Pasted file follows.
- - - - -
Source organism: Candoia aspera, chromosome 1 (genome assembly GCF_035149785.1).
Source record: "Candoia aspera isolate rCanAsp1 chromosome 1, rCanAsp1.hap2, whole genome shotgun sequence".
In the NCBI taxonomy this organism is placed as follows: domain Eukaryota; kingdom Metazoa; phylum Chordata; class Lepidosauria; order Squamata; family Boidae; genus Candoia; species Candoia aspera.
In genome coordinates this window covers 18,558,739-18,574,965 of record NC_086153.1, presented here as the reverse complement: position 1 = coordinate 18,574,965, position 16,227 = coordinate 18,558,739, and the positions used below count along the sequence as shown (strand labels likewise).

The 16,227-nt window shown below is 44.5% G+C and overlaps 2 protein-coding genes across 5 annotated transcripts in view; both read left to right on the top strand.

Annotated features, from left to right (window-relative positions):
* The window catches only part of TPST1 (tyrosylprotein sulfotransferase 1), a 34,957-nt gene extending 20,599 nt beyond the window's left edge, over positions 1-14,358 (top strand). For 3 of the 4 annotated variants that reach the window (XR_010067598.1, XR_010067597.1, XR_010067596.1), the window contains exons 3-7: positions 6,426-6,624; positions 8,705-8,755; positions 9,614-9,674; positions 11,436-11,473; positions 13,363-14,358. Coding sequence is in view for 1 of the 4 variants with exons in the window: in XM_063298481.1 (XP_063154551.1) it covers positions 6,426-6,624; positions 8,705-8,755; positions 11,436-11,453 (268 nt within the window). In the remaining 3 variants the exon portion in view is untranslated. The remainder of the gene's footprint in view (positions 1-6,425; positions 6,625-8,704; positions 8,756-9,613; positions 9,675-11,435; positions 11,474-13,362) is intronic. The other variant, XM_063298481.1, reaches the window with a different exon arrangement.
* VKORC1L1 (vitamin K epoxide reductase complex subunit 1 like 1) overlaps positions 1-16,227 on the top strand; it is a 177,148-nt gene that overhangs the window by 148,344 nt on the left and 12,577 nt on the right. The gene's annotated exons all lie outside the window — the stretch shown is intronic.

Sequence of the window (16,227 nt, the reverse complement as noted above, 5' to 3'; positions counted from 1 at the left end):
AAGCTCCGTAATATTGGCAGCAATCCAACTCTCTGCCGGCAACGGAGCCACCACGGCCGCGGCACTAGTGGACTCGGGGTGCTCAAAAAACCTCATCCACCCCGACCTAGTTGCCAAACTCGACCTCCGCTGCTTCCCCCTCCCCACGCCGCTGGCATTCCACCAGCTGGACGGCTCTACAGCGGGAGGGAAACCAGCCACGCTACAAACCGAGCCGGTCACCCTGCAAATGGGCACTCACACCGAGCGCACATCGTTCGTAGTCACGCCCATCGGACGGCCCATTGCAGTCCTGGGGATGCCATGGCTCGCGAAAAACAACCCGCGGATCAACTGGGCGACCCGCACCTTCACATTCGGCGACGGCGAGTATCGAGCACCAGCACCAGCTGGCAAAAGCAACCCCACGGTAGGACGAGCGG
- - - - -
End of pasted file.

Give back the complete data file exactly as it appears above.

Source organism: Candoia aspera, chromosome 1 (genome assembly GCF_035149785.1).
Source record: "Candoia aspera isolate rCanAsp1 chromosome 1, rCanAsp1.hap2, whole genome shotgun sequence".
In the NCBI taxonomy this organism is placed as follows: domain Eukaryota; kingdom Metazoa; phylum Chordata; class Lepidosauria; order Squamata; family Boidae; genus Candoia; species Candoia aspera.
In genome coordinates this window covers 18,558,739-18,574,965 of record NC_086153.1, presented here as the reverse complement: position 1 = coordinate 18,574,965, position 16,227 = coordinate 18,558,739, and the positions used below count along the sequence as shown (strand labels likewise).

The 16,227-nt window shown below is 44.5% G+C and overlaps 2 protein-coding genes across 5 annotated transcripts in view; both read left to right on the top strand.

Annotated features, from left to right (window-relative positions):
* The window catches only part of TPST1 (tyrosylprotein sulfotransferase 1), a 34,957-nt gene extending 20,599 nt beyond the window's left edge, over positions 1-14,358 (top strand). For 3 of the 4 annotated variants that reach the window (XR_010067598.1, XR_010067597.1, XR_010067596.1), the window contains exons 3-7: positions 6,426-6,624; positions 8,705-8,755; positions 9,614-9,674; positions 11,436-11,473; positions 13,363-14,358. Coding sequence is in view for 1 of the 4 variants with exons in the window: in XM_063298481.1 (XP_063154551.1) it covers positions 6,426-6,624; positions 8,705-8,755; positions 11,436-11,453 (268 nt within the window). In the remaining 3 variants the exon portion in view is untranslated. The remainder of the gene's footprint in view (positions 1-6,425; positions 6,625-8,704; positions 8,756-9,613; positions 9,675-11,435; positions 11,474-13,362) is intronic. The other variant, XM_063298481.1, reaches the window with a different exon arrangement.
* VKORC1L1 (vitamin K epoxide reductase complex subunit 1 like 1) overlaps positions 1-16,227 on the top strand; it is a 177,148-nt gene that overhangs the window by 148,344 nt on the left and 12,577 nt on the right. The gene's annotated exons all lie outside the window — the stretch shown is intronic.

Sequence of the window (16,227 nt, the reverse complement as noted above, 5' to 3'; positions counted from 1 at the left end):
AAGCTCCGTAATATTGGCAGCAATCCAACTCTCTGCCGGCAACGGAGCCACCACGGCCGCGGCACTAGTGGACTCGGGGTGCTCAAAAAACCTCATCCACCCCGACCTAGTTGCCAAACTCGACCTCCGCTGCTTCCCCCTCCCCACGCCGCTGGCATTCCACCAGCTGGACGGCTCTACAGCGGGAGGGAAACCAGCCACGCTACAAACCGAGCCGGTCACCCTGCAAATGGGCACTCACACCGAGCGCACATCGTTCGTAGTCACGCCCATCGGACGGCCCATTGCAGTCCTGGGGATGCCATGGCTCGCGAAAAACAACCCGCGGATCAACTGGGCGACCCGCACCTTCACATTCGGCGACGGCGAGTATCGAGCACCAGCACCAGCTGGCAAAAGCAACCCCACGGTAGGACGAGCGG